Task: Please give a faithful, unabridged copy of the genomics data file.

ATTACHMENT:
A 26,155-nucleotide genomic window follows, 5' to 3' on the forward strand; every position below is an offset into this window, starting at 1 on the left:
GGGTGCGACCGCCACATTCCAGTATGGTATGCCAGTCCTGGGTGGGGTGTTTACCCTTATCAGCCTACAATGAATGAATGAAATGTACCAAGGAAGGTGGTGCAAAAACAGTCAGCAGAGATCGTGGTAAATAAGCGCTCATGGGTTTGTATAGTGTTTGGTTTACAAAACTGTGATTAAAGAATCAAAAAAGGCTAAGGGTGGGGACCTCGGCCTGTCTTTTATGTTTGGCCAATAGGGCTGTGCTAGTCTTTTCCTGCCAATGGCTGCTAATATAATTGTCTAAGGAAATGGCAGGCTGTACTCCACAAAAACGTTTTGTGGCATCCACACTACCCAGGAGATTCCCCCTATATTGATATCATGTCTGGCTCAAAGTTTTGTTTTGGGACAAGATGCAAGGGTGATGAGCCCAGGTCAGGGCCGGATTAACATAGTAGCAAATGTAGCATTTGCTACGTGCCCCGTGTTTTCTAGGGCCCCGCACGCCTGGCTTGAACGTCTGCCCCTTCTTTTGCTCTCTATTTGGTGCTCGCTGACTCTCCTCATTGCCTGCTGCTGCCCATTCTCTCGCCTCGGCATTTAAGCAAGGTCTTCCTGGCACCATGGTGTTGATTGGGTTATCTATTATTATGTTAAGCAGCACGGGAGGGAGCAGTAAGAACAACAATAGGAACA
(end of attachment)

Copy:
A 26,155-nucleotide genomic window follows, 5' to 3' on the forward strand; every position below is an offset into this window, starting at 1 on the left:
GGGTGCGACCGCCACATTCCAGTATGGTATGCCAGTCCTGGGTGGGGTGTTTACCCTTATCAGCCTACAATGAATGAATGAAATGTACCAAGGAAGGTGGTGCAAAAACAGTCAGCAGAGATCGTGGTAAATAAGCGCTCATGGGTTTGTATAGTGTTTGGTTTACAAAACTGTGATTAAAGAATCAAAAAAGGCTAAGGGTGGGGACCTCGGCCTGTCTTTTATGTTTGGCCAATAGGGCTGTGCTAGTCTTTTCCTGCCAATGGCTGCTAATATAATTGTCTAAGGAAATGGCAGGCTGTACTCCACAAAAACGTTTTGTGGCATCCACACTACCCAGGAGATTCCCCCTATATTGATATCATGTCTGGCTCAAAGTTTTGTTTTGGGACAAGATGCAAGGGTGATGAGCCCAGGTCAGGGCCGGATTAACATAGTAGCAAATGTAGCATTTGCTACGTGCCCCGTGTTTTCTAGGGCCCCGCACGCCTGGCTTGAACGTCTGCCCCTTCTTTTGCTCTCTATTTGGTGCTCGCTGACTCTCCTCATTGCCTGCTGCTGCCCATTCTCTCGCCTCGGCATTTAAGCAAGGTCTTCCTGGCACCATGGTGTTGATTGGGTTATCTATTATTATGTTAAGCAGCACGGGAGGGAGCAGTAAGAACAACAATAGGAACA